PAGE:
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SEBI steps in: With Great Power Comes Great Responsibilities

Written by - Tejesh Kumar

March 24, 2020 5 minutes

In a response to contain panic-driven volatility & short-selling, SEBI has reduced the limit of positions that can be taken in the futures & option markets along with increasing margin requirements and capping derivative exposures and bringing down the market-wide position limit.

Illustration: India Vix (Volatility Indicator Index)

This move by SEBI is expected to help achieve the immediate goal of arresting the free-fall in stock markets till rational senses & sentimental stability prevails.



This is a strategy used by traders who believe that a stock price will decline. A short sell implies that a trader (implicitly) borrows a certain number of shares of a company (typically from the broker) and sells it at the current price with a hope that he will be able to buy it back later at a lower price point and return the shares to the lender.


A trader can put up some of his own money and borrow a larger sum from his broker to execute trades otherwise unaffordable to the trader. The money put up by the trader is called margin. With an increase in margin requirements, traders will have to put in more amount of own capital to execute the same trade.

Open Interest:

Open interest is the number of contracts (future & options; read as derivatives) open on any particular stock. These must be squared off either before or on the monthly expiry date.

Market-wide position limit (MWPL):

MWPL is the maximum number of open positions allowed across all future & option contracts in a particular stock.

Measures & expected impacts (Savvy investors read on beyond the summary for details):

  1. Market-wide position limits to be reduced to 50% from current 95% levels if it breaches prescribed thresholds. The threshold limits will be applicable on fresh positions developing 23rd March’20 onwards. Penalty on increasing positions beyond limit has been increased to 10x of the prevailing minimum and 5x of prevailing maximum amounts. This is expected to play the role of a speed-breaker in cases of a fast-accumulating positions on a particular stock or the index hence not letting it fall off the cliff.
  2. SEBI has prescribed a differential and higher margin requirement for stocks – traded in the futures & options market and the ones not traded in the futures & options market.
    This increased requirement is expected to deter traders from making reckless trades on borrowed capital since they will have to now put up more of their own money into trades.
  3. Foreign investors, members & institutional investors like mutual funds can participate in index derivatives subject to restrictive guidelines.
    This will ensure that bulky institutional capital does not sway the already fragile markets further.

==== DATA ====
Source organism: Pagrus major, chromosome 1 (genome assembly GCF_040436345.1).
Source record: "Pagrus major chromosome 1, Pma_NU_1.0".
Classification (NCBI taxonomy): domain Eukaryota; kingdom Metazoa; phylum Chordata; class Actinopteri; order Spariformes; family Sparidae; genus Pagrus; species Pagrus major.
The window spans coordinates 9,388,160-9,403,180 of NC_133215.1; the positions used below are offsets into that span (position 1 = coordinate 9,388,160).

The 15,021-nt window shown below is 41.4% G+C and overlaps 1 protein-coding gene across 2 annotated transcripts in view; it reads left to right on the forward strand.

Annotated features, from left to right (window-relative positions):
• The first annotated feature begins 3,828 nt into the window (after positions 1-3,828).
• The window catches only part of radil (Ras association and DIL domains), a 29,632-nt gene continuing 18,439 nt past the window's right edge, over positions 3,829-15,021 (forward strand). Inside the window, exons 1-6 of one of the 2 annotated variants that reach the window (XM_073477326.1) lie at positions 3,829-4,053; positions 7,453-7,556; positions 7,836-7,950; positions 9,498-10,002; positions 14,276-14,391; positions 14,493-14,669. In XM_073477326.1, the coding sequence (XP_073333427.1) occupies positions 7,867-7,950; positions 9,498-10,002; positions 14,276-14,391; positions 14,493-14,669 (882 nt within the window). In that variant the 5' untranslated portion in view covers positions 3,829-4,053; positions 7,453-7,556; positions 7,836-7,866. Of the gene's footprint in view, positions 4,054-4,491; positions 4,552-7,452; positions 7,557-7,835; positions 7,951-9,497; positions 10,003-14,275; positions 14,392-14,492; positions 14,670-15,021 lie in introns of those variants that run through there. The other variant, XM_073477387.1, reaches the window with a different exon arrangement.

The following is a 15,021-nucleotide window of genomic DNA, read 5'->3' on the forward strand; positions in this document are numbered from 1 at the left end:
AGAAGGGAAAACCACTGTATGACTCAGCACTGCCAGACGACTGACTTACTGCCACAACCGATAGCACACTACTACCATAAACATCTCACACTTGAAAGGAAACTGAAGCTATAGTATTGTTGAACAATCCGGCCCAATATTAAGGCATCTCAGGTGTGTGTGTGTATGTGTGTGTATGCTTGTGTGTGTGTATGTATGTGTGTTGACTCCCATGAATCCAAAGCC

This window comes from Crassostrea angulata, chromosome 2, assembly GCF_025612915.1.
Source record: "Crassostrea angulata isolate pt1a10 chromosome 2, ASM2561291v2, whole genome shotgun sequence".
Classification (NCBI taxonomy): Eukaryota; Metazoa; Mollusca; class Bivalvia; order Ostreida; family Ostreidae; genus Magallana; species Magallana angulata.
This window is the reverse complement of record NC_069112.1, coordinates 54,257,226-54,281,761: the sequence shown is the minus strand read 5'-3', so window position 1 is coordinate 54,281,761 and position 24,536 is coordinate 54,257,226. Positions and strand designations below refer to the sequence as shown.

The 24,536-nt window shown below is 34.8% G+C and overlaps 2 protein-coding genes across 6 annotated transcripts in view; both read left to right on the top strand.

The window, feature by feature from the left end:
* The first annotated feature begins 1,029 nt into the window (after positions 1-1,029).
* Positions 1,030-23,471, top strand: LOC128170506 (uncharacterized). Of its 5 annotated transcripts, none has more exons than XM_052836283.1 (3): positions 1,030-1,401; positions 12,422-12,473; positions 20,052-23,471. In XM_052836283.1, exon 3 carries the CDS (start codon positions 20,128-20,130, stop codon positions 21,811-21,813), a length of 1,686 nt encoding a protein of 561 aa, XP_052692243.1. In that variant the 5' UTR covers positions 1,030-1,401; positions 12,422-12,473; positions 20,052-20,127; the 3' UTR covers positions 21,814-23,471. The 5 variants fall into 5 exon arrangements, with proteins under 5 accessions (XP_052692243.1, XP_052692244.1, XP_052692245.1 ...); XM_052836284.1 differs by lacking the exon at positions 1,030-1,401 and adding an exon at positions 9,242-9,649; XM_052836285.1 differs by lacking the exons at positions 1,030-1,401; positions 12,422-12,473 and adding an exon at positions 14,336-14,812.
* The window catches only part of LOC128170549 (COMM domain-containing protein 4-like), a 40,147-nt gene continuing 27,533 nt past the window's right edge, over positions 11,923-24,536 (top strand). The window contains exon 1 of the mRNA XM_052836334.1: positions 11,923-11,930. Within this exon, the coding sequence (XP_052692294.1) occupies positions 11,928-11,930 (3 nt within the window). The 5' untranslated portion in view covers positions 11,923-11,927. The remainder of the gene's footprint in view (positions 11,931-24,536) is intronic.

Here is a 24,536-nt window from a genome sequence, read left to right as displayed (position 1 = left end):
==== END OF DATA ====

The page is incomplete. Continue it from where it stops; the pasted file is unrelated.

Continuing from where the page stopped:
4. Additional to existing rules, SEBI has introduced flexing of dynamic price bands which can be flexed only after a cooling-off period of 15 minutes from the time of incremental conditions being met.
    This would be helpful in breaking heavy momentum trades and minimising damage.

Takeaways for mutual fund investors

While mutual fund investors only stand to benefit from these initiatives, investors into the arbitrage segment (or categories like dynamic asset allocation which includes arbitrage positions) may see returns temporarily & negligibly deteriorate as an effect of the surprise regulation & increased volatility. This applies majorly to investors who have invested in these segments as recently as within the past one or two weeks. Investors in these segments with a horizon of three to six months are well-placed though.

Details for the savvy & inquisitive:

Market-wide position limits
MWPL will be reduced to 50% from 95% of the defined limit for the ban to kick in if:

  1. Avg daily price high-low variation percentage during the last five sessions is 15% or more (OR)
  2.  Avg MWPL utilisation % during the last 5 trading days is >= 40%

MWPL, expressed in number of shares, is the lower of:

  1. 30x the average no. of shares traded daily in the previous calendar month in the cash segment
  2. 20% of the number of free float shares

Higher margin requirements

  1. Increased margin requirement to 40% in the cash market for F&O stocks with market wide position of 50% staggered as 10% from 23 Mar’20, 26 Mar’20 and 40% from Mar’20.
  2. For non-F&O stocks with a price band of 20% & price variation of >10% for 3 or more days in the last one month, the minimum margin rate will be revised to 30% from 23 Mar’20, and 40% or highest intraday variation (in the past month) whichever is higher from 26th Mar’20.

Ceiling on index derivative exposures

  1. Applicable limits for mutual funds, foreign investors & members for exposure to index derivatives:
  2. Short positions in index derivatives cannot exceed the notional value of stocks held in cash
  3. Long positions in index derivatives shall not exceed the notional value held in cash, government securities, Treasury Bills.
  4. Additional position limits beyond the above mentioned will be INR 500 crore in futures & options contracts each

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